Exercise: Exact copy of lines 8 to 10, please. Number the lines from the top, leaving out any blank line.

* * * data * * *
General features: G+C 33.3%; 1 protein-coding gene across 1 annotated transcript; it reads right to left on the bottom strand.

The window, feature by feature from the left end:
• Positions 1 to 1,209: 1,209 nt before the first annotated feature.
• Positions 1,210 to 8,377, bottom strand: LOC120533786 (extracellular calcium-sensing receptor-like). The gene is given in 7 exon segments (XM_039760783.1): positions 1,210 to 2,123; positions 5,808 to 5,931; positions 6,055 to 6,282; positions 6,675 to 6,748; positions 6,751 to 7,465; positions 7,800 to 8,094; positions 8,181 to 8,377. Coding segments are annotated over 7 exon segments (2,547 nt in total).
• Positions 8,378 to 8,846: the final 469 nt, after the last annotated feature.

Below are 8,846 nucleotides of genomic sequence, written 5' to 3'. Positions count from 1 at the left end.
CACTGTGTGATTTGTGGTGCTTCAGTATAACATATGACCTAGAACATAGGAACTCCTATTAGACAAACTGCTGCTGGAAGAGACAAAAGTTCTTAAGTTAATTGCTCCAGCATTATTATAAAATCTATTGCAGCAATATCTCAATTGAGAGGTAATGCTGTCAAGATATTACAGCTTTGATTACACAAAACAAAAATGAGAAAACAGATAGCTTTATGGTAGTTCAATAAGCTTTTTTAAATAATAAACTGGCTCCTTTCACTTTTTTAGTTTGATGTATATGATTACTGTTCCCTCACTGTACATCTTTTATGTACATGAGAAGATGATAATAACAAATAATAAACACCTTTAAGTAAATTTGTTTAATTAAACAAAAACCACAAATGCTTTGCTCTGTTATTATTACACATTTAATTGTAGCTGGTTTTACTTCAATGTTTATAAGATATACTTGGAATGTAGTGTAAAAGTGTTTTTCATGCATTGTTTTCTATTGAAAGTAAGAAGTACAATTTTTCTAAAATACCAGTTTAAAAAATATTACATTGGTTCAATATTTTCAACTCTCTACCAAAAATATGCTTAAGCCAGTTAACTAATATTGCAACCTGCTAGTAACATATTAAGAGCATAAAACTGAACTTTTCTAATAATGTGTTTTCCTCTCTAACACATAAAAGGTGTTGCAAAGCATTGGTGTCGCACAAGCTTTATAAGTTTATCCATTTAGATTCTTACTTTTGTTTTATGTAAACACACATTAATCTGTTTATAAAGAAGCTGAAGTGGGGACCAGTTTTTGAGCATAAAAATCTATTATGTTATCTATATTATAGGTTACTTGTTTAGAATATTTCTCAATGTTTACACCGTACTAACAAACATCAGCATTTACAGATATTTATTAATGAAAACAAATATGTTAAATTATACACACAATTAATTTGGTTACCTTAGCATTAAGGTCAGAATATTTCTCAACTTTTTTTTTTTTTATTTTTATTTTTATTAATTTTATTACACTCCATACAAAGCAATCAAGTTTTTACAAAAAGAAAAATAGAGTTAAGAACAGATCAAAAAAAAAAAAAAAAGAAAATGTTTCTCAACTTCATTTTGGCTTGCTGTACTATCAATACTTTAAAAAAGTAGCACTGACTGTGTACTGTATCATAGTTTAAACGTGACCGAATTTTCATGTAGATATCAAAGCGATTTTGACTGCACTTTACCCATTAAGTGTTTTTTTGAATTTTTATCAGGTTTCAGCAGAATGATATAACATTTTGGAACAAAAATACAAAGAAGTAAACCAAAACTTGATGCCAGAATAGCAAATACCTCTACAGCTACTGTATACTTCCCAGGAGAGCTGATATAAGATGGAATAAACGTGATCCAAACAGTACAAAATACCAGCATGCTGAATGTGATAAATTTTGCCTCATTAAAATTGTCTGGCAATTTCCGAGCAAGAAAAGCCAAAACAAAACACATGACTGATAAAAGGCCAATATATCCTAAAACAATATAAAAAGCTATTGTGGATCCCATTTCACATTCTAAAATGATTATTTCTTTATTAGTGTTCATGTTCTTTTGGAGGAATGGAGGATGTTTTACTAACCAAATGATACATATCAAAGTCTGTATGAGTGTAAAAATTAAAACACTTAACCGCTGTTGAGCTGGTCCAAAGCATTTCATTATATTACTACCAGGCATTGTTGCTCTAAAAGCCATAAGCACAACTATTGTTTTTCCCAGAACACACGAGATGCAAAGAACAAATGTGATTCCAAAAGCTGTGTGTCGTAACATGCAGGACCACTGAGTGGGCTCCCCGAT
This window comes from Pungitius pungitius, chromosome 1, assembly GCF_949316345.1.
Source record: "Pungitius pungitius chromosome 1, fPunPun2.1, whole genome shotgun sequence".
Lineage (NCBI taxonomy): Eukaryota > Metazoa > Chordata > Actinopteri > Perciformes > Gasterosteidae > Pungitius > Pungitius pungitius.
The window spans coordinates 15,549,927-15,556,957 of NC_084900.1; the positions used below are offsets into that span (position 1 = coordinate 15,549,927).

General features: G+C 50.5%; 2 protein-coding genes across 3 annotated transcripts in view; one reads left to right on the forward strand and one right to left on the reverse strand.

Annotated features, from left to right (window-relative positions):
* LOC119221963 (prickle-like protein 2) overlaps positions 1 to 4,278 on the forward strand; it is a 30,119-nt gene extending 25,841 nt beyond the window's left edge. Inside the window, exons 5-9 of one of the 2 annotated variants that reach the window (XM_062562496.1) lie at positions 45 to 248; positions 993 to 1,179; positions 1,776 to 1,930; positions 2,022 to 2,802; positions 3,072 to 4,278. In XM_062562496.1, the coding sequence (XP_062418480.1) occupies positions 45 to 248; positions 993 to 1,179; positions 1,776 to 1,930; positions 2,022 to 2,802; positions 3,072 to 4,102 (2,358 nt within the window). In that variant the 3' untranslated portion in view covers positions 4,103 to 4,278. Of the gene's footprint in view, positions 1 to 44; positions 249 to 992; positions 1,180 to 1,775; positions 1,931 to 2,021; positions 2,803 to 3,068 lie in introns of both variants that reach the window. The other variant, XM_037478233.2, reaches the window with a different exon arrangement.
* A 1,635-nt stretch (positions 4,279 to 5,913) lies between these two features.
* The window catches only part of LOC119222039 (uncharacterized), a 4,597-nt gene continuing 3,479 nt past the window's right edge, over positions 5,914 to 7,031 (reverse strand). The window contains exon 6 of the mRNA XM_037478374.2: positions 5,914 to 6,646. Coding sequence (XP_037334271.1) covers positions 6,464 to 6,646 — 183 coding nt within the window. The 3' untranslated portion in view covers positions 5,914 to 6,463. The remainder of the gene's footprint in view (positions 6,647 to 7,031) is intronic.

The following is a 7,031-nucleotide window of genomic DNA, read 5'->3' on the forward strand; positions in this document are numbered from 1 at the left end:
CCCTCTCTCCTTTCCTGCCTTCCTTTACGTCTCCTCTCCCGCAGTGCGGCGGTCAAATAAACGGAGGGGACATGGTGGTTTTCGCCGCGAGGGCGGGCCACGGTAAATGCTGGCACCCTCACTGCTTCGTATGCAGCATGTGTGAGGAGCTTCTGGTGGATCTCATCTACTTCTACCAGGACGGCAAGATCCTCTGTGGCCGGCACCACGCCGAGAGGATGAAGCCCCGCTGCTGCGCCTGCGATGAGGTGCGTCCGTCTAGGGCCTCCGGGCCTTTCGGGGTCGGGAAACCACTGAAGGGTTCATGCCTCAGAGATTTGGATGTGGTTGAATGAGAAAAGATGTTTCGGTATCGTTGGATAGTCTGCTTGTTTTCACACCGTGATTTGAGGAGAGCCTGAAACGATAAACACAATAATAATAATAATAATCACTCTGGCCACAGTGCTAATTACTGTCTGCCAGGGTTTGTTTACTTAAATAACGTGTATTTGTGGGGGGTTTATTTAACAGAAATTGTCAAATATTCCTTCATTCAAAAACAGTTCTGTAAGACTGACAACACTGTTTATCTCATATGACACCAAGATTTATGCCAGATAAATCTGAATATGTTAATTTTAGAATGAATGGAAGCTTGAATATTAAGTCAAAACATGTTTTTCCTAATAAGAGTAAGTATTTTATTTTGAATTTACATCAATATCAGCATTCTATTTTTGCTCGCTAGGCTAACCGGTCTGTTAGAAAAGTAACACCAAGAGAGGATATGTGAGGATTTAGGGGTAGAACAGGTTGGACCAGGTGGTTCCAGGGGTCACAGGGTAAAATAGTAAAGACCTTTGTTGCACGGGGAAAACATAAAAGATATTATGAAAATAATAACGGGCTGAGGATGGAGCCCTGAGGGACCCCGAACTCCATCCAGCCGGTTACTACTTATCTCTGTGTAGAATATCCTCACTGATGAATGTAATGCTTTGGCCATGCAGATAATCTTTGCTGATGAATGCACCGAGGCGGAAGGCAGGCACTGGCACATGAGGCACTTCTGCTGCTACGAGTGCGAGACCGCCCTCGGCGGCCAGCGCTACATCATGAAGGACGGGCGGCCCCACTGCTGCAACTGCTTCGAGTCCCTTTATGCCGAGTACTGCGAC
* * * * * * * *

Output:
This window comes from Pungitius pungitius, chromosome 1, assembly GCF_949316345.1.
Source record: "Pungitius pungitius chromosome 1, fPunPun2.1, whole genome shotgun sequence".
Lineage (NCBI taxonomy): Eukaryota > Metazoa > Chordata > Actinopteri > Perciformes > Gasterosteidae > Pungitius > Pungitius pungitius.